In true maker spirit, after the meeting concluded, there was a flurry of follow-up activity. Immediately a Slack channel formed, Facebook group created, talks of a website are in the air, and a strategic action plan has been set in motion by Andrew Coy, the organizer of the event. All of this in an effort to build on the momentum and to unify our Nation of Makerspaces to work together towards common goals. The tasks at hand of revitalizing local industry, transforming education, and solving the UN’s Global Goals are nearly impossible for any one organization to take on, but is possible when we all come together and act in unison. One thing is very clear — the Maker movement DOES have the power to transform all of these things and bring about significant positive change. Our mission is even clearer and we’re glad to be connected to a strong core group of people to help make it happen.

We’ll be announcing some exciting new initiatives and programs based on what we learned here very soon! Stay tuned for whats next!


We got to visit FIU DC, Fablab DC, TechShop DC-Arlington, SparkLabs, The Building Museum and Local Motors during our stay. We toured the office of FIU DC and met the people who work hard to represent the initiatives from Miami on Capitol Hill. It was an interesting perspective into how larger initiatives are supported at the Federal level. We then carpooled over together to meet the creative minds who founded FabLab DC. Phyllis and her husband were very kind hosts and shared with us their experience in running a Fablab for the past few years. On display, they had some awesome community projects like Shelter 2.0, a flat-pack CNC milled temporary home for emergency relief, as well as a sculptural installation that visualized median education levels in the DC area.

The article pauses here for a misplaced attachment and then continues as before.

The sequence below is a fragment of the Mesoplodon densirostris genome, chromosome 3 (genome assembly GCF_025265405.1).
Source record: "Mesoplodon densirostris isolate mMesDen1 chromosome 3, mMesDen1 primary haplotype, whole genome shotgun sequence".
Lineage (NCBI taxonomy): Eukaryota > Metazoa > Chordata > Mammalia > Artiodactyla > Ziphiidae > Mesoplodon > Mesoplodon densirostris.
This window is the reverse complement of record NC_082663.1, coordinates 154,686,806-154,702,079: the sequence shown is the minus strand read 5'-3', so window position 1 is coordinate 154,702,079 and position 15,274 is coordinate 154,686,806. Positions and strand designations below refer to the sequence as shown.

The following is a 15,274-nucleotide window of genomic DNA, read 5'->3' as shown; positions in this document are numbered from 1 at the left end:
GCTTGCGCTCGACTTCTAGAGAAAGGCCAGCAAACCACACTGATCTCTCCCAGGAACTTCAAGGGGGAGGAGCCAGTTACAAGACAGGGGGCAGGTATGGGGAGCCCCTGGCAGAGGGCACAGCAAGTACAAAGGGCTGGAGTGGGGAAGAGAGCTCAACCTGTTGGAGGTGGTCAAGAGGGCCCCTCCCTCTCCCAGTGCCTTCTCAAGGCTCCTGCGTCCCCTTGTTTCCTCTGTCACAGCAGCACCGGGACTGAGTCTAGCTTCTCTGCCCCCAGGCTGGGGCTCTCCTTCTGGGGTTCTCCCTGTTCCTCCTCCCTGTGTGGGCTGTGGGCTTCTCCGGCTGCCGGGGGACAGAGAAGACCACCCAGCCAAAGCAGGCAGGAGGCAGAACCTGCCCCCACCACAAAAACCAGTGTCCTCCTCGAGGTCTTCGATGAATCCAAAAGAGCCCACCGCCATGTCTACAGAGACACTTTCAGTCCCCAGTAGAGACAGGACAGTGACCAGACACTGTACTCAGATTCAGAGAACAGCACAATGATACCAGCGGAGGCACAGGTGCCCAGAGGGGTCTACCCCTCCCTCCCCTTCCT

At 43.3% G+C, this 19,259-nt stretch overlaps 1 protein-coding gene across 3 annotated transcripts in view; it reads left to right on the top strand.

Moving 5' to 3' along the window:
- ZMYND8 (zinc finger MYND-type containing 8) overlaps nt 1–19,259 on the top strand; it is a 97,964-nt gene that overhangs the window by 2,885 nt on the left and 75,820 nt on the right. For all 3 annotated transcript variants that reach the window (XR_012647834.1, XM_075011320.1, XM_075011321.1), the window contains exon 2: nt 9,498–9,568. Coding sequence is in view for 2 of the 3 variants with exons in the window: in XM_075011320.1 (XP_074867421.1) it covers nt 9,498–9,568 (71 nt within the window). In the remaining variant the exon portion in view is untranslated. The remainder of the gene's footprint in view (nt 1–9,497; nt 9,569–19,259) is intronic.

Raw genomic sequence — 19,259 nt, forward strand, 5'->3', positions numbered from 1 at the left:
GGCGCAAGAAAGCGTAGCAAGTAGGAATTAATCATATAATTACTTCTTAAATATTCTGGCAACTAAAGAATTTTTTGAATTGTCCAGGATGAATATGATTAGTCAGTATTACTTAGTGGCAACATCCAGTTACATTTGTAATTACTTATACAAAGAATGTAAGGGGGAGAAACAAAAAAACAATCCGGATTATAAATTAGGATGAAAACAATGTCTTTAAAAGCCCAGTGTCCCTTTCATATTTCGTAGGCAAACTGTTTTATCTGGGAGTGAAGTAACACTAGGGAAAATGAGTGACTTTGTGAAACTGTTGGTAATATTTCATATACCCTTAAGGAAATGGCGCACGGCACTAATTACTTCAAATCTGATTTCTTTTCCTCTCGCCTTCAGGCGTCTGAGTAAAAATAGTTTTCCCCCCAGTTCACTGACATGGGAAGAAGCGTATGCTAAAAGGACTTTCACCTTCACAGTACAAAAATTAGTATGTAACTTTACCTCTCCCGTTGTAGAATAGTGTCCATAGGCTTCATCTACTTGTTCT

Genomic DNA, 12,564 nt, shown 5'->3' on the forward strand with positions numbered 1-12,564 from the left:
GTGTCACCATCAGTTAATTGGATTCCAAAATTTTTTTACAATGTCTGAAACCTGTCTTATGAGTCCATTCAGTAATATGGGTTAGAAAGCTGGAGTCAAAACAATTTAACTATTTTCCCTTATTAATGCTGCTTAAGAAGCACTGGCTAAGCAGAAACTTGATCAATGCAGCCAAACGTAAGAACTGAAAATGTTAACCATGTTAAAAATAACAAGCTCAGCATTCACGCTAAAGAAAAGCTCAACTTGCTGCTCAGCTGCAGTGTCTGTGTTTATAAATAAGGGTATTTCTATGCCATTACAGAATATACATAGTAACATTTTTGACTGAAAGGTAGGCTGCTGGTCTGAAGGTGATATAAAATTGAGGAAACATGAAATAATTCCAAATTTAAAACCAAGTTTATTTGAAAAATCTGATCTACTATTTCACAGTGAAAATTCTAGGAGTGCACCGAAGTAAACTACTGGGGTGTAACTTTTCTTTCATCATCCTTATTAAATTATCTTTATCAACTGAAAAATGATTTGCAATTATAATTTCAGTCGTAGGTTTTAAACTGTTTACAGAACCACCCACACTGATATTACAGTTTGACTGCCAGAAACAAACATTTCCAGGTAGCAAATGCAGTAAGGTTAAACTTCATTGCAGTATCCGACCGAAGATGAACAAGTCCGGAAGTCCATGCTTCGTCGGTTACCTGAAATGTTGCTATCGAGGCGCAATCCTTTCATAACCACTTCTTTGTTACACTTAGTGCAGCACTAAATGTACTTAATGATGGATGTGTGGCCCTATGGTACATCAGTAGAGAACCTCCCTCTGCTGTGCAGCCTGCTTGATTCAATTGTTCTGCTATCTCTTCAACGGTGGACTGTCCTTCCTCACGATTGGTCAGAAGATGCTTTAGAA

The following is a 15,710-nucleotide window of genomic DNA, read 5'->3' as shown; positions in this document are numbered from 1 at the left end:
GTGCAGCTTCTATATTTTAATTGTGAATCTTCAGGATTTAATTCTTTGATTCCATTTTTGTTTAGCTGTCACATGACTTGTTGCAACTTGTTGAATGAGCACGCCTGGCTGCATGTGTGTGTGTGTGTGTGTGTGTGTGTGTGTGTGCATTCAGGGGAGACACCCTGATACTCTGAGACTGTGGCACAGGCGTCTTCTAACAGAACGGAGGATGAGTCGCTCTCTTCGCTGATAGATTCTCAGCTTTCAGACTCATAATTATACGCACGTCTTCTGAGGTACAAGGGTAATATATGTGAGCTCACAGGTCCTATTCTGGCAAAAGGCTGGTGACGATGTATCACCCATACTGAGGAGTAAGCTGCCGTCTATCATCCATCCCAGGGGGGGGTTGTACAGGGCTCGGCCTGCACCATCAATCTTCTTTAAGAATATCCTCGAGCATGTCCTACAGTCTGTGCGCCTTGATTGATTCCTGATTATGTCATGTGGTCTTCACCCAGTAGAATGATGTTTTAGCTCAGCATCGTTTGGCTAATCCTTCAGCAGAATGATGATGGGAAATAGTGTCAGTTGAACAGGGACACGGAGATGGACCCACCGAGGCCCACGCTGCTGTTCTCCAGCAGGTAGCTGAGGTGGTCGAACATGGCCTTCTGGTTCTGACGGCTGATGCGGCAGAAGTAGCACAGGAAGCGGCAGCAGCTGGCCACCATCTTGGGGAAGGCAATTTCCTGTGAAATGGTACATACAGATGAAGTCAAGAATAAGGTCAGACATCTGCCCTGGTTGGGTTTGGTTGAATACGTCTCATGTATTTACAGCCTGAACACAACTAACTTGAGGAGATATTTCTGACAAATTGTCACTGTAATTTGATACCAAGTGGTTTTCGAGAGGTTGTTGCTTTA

The Building Museum had an incredible installation about Icebergs by James Corner | Field Operations. It featured large abstracted structures that you can inhabit and helped visitors visualize just how massive the bases of an iceberg really are — along with facts and figures about the changing icebergs of today! On the second floor, there was an interactive “Play, Learn, Build” area that immersed kids in hands-on activities for them to create both with physical tools and materials, as well as digital interfaces.

Lastly, we visited Local Motors — which was incredibly inspiring. The massive scale of the digital fabrication tools was overwhelming and their latest project — Olli, a smart autonomous bus, is a transformative and disruptive technology that we’re very excited about. They also had a few examples of their experimental work including a 3D printed skateboard, some furniture pieces, an exotic car concept, and a motorcycle. The implications of their research and production are profound. Its a good preview of how digital manufacturing will impact the future of our cities.

We’re happy to be back and continue our work — we’re charged up with inspiration and excitement and will be building even more ways to transform our city with our empowered community of makers.

For more pictures of the different spaces we visited, see our Facebook album “Nation of Makers.”